If your team is not seeing the executive alignment that you wish to see, tap on trusted third-party ERP consultants to help provide the objective insights to the executives themselves. Trust me, your CIO is not doing this intentionally, they likely don’t even realize the impact that it is having on the greater project. Here is also where we can be of help, step in, and have that crucially important conversation around strategic alignment with an executive. This conversation alone can have all the difference in the trajectory of the digital transformation. As with anything, if something seems to be a bit off track, course correct – even if that means managing up.


    Feedback is a two-way street.

    You should regularly inform your employees about their performance, let them know if they should improve certain areas of their work, and praise them for all the effort and hard work they put into completing their tasks.

    In addition to showing gratitude, it’s equally crucial to ask them for their feedback and offer them a more active role in your project or organization in general. Not only will this show them that their voice matters, but it will also provide you with a few potentially good ideas on how to proceed and how to improve your business. Sometimes, your employees would like to communicate that there’s a problem but aren’t sure how to do that. Negative feedback isn’t something that’s easy to deliver to your boss. Nowadays, for this survey chatbots can be used to collect employee feedback anonymously and allow management to obtain valuable insights into what their workforce thinks, needs, and actually wants.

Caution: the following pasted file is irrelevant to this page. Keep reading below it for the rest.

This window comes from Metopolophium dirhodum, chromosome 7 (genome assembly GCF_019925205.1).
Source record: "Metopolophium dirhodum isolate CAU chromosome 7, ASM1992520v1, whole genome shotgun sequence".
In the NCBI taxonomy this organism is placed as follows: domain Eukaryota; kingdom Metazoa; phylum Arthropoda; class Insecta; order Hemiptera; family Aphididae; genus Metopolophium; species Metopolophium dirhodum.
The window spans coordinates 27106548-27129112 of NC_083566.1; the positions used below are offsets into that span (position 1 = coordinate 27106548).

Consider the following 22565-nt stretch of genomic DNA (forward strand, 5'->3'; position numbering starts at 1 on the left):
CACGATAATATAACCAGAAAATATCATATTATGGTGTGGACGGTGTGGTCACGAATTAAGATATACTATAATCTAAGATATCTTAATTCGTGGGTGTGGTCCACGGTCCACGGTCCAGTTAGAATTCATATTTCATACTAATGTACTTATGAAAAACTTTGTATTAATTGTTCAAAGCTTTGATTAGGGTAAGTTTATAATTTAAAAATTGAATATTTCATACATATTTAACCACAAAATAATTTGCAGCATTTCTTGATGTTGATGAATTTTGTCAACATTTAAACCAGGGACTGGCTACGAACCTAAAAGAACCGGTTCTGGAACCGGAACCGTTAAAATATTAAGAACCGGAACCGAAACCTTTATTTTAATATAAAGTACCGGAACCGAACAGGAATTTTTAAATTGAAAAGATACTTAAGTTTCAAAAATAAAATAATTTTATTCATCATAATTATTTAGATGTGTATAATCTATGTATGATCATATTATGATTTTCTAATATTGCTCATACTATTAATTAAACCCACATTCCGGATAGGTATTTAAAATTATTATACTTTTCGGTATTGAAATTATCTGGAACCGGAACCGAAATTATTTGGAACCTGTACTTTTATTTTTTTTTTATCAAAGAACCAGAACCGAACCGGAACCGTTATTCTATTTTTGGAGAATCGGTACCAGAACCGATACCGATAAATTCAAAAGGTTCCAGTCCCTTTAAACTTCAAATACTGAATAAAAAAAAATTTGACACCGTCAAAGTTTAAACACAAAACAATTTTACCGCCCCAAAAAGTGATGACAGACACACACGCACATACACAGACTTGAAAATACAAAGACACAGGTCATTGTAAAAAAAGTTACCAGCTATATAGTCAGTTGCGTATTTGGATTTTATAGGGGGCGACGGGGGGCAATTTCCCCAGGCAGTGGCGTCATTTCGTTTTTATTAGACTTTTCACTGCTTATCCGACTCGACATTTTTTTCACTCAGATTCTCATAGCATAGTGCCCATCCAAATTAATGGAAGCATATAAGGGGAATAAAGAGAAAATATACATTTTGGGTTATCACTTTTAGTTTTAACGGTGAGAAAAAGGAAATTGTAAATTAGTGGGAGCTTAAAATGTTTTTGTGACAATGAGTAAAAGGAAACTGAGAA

Happy and engaged employees are every organization’s biggest asset, and their satisfaction with their job translates into happy customers, and subsequently happy stakeholders. Embracing digital transformation can change employee expectations and help you attract, engage, and retain top talent.